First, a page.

In an effort to maximize both the quality and cost-effectiveness of psychodynamic therapies, psychodynamic therapists have recently been called to scientifically demonstrate their claims of treatment efficacy (Gabbard, Gunderson, & Fonagy, 2002). This pilot study was completed in response to the need for data on long term effects of psychodynamic psychotherapy and information on the degree to which gains made in therapy are maintained following treatment. This study used a single-group, within-subjects, longitudinal design. The Outcome Questionnaire-45.2 was utilized as a measure of change over time, with measurements taken at intake, every 3 months throughout the course of dynamic psychotherapy, at termination, and at 12 to 18 months post-termination. Results of mixed effect analyses of variance indicated statistically significant change occurring between intake and 12 to 18 months post-termination of treatment, with a large effect size (d = 1.11). Comparisons between termination and 12 to 18 months post-termination of treatment were indicative of a large, positive, and significant relationship. Overall, psychodynamic psychotherapy appeared to be an effective treatment for a range of presenting problems, and the gains made during a course of treatment were generally sustained across a timeframe of over one year. Clinical and research implications of the results are provided, as well as recommendations for practicing clinicians and future research efforts in this area.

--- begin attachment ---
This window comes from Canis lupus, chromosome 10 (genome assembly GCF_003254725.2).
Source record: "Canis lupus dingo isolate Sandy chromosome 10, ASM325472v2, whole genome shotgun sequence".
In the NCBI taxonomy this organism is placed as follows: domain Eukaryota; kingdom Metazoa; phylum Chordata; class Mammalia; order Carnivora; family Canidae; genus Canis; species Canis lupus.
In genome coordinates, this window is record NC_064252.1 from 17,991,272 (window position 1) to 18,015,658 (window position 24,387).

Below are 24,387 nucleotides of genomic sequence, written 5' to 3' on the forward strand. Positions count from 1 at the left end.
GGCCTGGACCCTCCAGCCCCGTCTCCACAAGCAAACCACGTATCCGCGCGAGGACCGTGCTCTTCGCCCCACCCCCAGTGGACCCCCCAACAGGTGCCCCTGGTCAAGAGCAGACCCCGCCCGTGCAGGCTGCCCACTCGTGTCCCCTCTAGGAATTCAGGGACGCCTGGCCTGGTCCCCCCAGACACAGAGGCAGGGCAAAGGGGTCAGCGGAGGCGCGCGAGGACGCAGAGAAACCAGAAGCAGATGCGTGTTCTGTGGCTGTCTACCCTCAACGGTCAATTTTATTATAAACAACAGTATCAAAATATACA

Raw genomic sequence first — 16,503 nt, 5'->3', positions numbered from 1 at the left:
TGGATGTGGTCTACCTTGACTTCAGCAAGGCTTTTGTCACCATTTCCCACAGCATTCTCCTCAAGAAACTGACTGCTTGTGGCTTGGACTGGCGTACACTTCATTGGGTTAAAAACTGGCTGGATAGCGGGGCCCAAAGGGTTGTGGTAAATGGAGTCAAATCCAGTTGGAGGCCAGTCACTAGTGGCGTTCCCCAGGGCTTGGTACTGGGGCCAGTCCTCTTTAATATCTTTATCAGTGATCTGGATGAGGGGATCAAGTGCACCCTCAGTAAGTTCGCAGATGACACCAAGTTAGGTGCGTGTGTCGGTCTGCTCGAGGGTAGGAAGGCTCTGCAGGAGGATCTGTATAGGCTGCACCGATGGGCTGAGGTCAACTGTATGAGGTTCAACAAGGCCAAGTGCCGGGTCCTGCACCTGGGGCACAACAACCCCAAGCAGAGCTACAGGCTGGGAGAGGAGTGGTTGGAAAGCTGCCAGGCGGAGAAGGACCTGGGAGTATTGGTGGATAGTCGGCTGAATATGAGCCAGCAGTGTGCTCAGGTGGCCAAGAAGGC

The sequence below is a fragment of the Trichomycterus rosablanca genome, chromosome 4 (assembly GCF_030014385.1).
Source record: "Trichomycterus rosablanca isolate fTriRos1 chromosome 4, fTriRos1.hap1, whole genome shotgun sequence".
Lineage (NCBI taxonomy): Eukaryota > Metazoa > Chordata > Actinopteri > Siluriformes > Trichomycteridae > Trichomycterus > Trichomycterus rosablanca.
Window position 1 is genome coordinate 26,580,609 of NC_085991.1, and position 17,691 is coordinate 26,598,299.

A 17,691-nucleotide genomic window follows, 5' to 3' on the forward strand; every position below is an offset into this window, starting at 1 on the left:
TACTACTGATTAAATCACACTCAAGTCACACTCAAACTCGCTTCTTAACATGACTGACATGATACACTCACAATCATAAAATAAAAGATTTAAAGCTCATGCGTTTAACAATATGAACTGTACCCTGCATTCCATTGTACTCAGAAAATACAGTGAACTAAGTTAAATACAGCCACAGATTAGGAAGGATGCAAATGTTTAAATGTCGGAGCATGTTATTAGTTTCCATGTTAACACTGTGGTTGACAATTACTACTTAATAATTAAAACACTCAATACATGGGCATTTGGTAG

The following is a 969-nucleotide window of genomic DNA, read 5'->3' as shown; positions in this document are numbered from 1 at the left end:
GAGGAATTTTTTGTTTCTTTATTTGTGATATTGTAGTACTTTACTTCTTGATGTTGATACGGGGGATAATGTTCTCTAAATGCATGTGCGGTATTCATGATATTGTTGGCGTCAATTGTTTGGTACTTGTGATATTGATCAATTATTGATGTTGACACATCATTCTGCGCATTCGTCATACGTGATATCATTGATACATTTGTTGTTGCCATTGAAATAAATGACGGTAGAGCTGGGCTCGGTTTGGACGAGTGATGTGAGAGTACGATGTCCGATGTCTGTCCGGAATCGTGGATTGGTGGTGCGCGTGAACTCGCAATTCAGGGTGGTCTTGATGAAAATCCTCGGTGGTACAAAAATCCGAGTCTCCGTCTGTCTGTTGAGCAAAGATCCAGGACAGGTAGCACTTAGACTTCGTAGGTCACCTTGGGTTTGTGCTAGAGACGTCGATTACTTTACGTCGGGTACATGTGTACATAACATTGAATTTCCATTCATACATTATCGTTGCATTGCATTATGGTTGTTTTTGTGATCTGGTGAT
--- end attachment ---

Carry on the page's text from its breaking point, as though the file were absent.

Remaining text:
|School:||Argosy University/Twin Cities|
|School Location:||United States -- Minnesota|
|Source:||DAI-B 71/02, Dissertation Abstracts International|
|Subjects:||Social work, Counseling Psychology, Clinical psychology|
|Keywords:||Psychodynamic psychotherapy, Treatment effectiveness|
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